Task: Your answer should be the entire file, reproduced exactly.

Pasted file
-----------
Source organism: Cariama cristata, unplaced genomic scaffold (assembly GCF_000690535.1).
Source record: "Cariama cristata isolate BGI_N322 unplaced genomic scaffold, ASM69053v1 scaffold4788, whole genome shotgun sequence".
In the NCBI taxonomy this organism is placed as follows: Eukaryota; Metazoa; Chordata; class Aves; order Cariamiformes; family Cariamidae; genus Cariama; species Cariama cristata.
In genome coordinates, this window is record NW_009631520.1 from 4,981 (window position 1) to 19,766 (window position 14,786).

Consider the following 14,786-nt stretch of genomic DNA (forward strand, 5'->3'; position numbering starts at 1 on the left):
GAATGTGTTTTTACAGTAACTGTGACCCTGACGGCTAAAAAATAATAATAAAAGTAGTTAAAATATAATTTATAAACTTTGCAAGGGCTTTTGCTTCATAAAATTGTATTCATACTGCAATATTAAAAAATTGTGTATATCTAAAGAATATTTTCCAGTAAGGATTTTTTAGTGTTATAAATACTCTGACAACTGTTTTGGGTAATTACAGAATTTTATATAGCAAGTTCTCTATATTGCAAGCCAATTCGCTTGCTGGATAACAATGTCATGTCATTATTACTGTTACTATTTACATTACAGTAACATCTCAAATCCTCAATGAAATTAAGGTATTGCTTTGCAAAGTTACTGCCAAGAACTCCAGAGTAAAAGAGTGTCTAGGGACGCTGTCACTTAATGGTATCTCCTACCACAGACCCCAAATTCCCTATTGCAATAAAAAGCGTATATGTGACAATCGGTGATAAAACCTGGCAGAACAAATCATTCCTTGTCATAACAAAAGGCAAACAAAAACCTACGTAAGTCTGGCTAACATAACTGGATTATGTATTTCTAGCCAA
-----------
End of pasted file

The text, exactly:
Source organism: Cariama cristata, unplaced genomic scaffold (assembly GCF_000690535.1).
Source record: "Cariama cristata isolate BGI_N322 unplaced genomic scaffold, ASM69053v1 scaffold4788, whole genome shotgun sequence".
In the NCBI taxonomy this organism is placed as follows: Eukaryota; Metazoa; Chordata; class Aves; order Cariamiformes; family Cariamidae; genus Cariama; species Cariama cristata.
In genome coordinates, this window is record NW_009631520.1 from 4,981 (window position 1) to 19,766 (window position 14,786).

Consider the following 14,786-nt stretch of genomic DNA (forward strand, 5'->3'; position numbering starts at 1 on the left):
GAATGTGTTTTTACAGTAACTGTGACCCTGACGGCTAAAAAATAATAATAAAAGTAGTTAAAATATAATTTATAAACTTTGCAAGGGCTTTTGCTTCATAAAATTGTATTCATACTGCAATATTAAAAAATTGTGTATATCTAAAGAATATTTTCCAGTAAGGATTTTTTAGTGTTATAAATACTCTGACAACTGTTTTGGGTAATTACAGAATTTTATATAGCAAGTTCTCTATATTGCAAGCCAATTCGCTTGCTGGATAACAATGTCATGTCATTATTACTGTTACTATTTACATTACAGTAACATCTCAAATCCTCAATGAAATTAAGGTATTGCTTTGCAAAGTTACTGCCAAGAACTCCAGAGTAAAAGAGTGTCTAGGGACGCTGTCACTTAATGGTATCTCCTACCACAGACCCCAAATTCCCTATTGCAATAAAAAGCGTATATGTGACAATCGGTGATAAAACCTGGCAGAACAAATCATTCCTTGTCATAACAAAAGGCAAACAAAAACCTACGTAAGTCTGGCTAACATAACTGGATTATGTATTTCTAGCCAA